Wednesday, October 7, 2009

DBus API x DBus Specification

With the BlueZ meeting over and the suggestion made by the developers it seems we had made some very good decisions while designing the BlueZ 4.x. There has been some talks regarding this before, specially regarding round trips which have a very bad impact in performance, but I never really saw anyone commenting about using DBus as the only API. So how different it is to design a Specification to an API? Well lets start with a Specification:

DBus Specification

It is almost as defining a protocol over DBus, so its documentation normally define the data types, how they should be interpreted and so on. This directly reflect both in the server and in the client code, since the specification may define its own data types this is no longer only about DBus, but sometimes a real stack over it (see telepathy or NetworkManager).


- Easy to adapt, specially when the applications involved share the same libraries.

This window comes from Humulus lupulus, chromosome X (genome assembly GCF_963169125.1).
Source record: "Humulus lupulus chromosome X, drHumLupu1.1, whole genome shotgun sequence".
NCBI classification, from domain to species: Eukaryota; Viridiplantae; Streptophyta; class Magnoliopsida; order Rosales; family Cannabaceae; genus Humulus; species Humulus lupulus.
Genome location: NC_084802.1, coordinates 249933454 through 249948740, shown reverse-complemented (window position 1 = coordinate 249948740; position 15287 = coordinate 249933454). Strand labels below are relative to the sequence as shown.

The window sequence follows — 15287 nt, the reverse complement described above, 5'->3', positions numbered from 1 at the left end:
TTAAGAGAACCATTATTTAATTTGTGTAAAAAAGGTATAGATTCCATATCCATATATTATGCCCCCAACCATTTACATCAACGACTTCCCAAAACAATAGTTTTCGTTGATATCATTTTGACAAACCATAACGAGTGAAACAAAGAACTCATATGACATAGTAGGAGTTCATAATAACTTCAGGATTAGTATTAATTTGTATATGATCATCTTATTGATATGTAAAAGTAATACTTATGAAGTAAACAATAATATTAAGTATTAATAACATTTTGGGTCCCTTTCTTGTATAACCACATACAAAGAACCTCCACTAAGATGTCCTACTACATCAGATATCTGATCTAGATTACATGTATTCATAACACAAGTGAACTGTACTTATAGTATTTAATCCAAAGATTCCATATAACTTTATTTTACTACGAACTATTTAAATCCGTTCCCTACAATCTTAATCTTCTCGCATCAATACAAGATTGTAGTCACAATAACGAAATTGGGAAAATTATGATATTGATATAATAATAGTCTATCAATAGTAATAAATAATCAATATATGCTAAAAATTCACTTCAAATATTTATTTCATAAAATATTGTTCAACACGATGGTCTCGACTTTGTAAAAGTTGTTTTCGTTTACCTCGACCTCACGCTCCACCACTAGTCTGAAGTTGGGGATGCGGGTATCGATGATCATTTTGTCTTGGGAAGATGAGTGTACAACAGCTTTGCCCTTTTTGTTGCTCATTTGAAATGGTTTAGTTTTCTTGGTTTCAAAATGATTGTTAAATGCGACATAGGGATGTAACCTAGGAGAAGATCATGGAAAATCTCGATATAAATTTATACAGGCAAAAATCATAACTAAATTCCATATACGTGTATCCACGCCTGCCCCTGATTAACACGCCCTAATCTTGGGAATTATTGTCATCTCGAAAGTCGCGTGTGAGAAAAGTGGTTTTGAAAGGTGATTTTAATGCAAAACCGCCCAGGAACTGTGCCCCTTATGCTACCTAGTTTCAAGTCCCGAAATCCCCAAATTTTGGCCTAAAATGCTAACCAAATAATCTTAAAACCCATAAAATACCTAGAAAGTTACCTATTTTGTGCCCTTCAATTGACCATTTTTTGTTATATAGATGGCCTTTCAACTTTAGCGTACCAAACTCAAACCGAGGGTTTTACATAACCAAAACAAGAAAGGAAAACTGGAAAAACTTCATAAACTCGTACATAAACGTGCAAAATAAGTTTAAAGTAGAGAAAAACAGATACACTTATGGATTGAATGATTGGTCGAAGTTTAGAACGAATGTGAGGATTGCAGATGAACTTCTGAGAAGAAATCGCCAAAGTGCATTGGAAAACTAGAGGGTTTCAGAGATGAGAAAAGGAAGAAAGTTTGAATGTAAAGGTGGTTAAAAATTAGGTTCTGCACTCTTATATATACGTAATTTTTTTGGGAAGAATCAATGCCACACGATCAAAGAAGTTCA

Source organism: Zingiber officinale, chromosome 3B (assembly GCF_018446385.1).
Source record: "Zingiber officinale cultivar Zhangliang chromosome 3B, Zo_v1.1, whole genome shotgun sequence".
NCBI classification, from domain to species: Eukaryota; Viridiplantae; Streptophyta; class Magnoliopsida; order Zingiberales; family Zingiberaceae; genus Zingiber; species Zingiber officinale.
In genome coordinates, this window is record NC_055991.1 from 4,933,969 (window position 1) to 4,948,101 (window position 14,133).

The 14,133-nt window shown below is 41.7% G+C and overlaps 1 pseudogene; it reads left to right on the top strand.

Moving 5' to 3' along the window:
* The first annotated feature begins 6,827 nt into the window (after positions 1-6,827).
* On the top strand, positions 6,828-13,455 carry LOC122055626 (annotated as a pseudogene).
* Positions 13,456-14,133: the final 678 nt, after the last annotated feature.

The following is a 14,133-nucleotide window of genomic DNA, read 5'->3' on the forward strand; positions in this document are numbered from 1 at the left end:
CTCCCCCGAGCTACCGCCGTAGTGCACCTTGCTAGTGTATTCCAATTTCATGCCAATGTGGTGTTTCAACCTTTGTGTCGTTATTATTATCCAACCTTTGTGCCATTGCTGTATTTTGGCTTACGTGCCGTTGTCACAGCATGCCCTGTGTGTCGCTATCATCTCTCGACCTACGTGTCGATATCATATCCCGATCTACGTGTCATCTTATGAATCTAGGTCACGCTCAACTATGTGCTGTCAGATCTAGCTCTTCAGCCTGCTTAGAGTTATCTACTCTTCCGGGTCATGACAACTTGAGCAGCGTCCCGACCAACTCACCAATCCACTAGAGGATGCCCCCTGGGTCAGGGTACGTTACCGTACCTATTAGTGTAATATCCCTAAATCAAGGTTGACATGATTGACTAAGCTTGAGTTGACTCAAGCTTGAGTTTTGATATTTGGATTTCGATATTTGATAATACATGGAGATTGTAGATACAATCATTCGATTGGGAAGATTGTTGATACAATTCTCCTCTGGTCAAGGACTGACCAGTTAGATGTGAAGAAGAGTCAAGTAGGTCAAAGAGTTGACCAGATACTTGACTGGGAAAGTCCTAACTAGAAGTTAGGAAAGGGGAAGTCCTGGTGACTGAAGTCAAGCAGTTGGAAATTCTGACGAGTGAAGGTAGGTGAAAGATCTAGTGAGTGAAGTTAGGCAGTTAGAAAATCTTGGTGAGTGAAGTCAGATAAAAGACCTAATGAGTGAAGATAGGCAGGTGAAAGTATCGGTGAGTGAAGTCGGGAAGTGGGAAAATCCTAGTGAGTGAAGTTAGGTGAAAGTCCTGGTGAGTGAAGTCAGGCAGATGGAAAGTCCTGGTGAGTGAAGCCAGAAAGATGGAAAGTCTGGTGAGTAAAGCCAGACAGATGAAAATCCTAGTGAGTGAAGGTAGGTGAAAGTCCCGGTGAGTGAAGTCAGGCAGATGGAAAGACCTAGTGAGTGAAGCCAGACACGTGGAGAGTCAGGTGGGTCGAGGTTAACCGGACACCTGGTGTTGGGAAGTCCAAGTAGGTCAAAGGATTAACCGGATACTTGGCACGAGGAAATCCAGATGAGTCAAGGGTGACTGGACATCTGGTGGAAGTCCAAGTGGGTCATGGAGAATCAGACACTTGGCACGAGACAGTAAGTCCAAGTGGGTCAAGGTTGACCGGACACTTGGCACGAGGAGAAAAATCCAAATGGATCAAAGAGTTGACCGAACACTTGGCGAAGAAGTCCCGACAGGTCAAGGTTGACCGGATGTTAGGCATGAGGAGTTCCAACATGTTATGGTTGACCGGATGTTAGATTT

- Very efficient, it doesn't depend on DBus 'native' types it is easy to avoid round trips and heavy use of bus.


- Very hard to test and document, introspection may become meaningless in some cases.
- Extra build time dependencies may be required
- The more heterogeneous are the applications the worse it will be to maintain.


It is almost the opposite, it only uses DBus native data types, so the introspection data is normally enough to the developer to understand how to use the API (or not :D). As opposed to an specification the documentation might be very simple, actually this seems quite natural to me as one can use d-feet to explore it became quite easy to understand and test.


- Easy to test and document
- No extra build time dependency
- When done right can make use of args in matching rules


- Not so efficient as it may require some extra round trips or signals.

As you can see DBus can be used in very different ways, while an API is probably more suitable for system daemons, where the use of complex data types makes it difficult to became adopted by the various languages/toolkit as it may generate language/toolkit specific bindings where the maintenance become a nightmare, in the other hand a specification may fits the needs of applications that want to exchange very specific data where the applications interested in the data are probably part of the same package/solution and share the same dependencies/libraries.